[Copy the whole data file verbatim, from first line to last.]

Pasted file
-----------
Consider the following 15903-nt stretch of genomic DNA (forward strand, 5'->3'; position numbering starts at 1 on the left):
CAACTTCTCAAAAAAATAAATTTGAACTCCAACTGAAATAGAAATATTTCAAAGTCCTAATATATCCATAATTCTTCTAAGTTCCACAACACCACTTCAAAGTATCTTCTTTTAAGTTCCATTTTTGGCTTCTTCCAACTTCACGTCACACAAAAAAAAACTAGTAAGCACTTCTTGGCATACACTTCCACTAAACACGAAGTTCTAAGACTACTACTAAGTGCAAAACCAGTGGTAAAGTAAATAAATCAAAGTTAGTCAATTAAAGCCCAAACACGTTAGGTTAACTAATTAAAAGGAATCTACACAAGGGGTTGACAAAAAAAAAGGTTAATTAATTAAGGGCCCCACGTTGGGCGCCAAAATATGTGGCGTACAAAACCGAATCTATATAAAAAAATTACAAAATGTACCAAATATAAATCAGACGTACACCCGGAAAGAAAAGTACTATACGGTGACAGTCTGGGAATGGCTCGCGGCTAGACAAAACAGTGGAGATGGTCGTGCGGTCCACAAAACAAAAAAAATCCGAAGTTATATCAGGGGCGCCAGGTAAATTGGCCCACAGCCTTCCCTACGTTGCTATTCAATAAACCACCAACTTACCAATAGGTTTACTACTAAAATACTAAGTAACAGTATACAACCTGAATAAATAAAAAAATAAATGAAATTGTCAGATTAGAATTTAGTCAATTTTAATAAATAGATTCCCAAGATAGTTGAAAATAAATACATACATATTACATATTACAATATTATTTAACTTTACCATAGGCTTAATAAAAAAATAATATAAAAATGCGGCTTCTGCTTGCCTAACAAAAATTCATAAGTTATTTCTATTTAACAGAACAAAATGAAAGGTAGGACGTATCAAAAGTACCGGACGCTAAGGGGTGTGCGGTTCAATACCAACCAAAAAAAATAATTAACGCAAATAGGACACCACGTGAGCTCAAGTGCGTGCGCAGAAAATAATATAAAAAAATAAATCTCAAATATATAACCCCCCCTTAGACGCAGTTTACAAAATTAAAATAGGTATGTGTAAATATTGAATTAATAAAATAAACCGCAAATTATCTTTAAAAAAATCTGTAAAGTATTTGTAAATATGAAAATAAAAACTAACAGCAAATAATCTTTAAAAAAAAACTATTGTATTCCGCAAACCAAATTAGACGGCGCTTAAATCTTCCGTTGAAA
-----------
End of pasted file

Consider the following 15903-nt stretch of genomic DNA (forward strand, 5'->3'; position numbering starts at 1 on the left):
CAACTTCTCAAAAAAATAAATTTGAACTCCAACTGAAATAGAAATATTTCAAAGTCCTAATATATCCATAATTCTTCTAAGTTCCACAACACCACTTCAAAGTATCTTCTTTTAAGTTCCATTTTTGGCTTCTTCCAACTTCACGTCACACAAAAAAAAACTAGTAAGCACTTCTTGGCATACACTTCCACTAAACACGAAGTTCTAAGACTACTACTAAGTGCAAAACCAGTGGTAAAGTAAATAAATCAAAGTTAGTCAATTAAAGCCCAAACACGTTAGGTTAACTAATTAAAAGGAATCTACACAAGGGGTTGACAAAAAAAAAGGTTAATTAATTAAGGGCCCCACGTTGGGCGCCAAAATATGTGGCGTACAAAACCGAATCTATATAAAAAAATTACAAAATGTACCAAATATAAATCAGACGTACACCCGGAAAGAAAAGTACTATACGGTGACAGTCTGGGAATGGCTCGCGGCTAGACAAAACAGTGGAGATGGTCGTGCGGTCCACAAAACAAAAAAAATCCGAAGTTATATCAGGGGCGCCAGGTAAATTGGCCCACAGCCTTCCCTACGTTGCTATTCAATAAACCACCAACTTACCAATAGGTTTACTACTAAAATACTAAGTAACAGTATACAACCTGAATAAATAAAAAAATAAATGAAATTGTCAGATTAGAATTTAGTCAATTTTAATAAATAGATTCCCAAGATAGTTGAAAATAAATACATACATATTACATATTACAATATTATTTAACTTTACCATAGGCTTAATAAAAAAATAATATAAAAATGCGGCTTCTGCTTGCCTAACAAAAATTCATAAGTTATTTCTATTTAACAGAACAAAATGAAAGGTAGGACGTATCAAAAGTACCGGACGCTAAGGGGTGTGCGGTTCAATACCAACCAAAAAAAATAATTAACGCAAATAGGACACCACGTGAGCTCAAGTGCGTGCGCAGAAAATAATATAAAAAAATAAATCTCAAATATATAACCCCCCCTTAGACGCAGTTTACAAAATTAAAATAGGTATGTGTAAATATTGAATTAATAAAATAAACCGCAAATTATCTTTAAAAAAATCTGTAAAGTATTTGTAAATATGAAAATAAAAACTAACAGCAAATAATCTTTAAAAAAAAACTATTGTATTCCGCAAACCAAATTAGACGGCGCTTAAATCTTCCGTTGAAA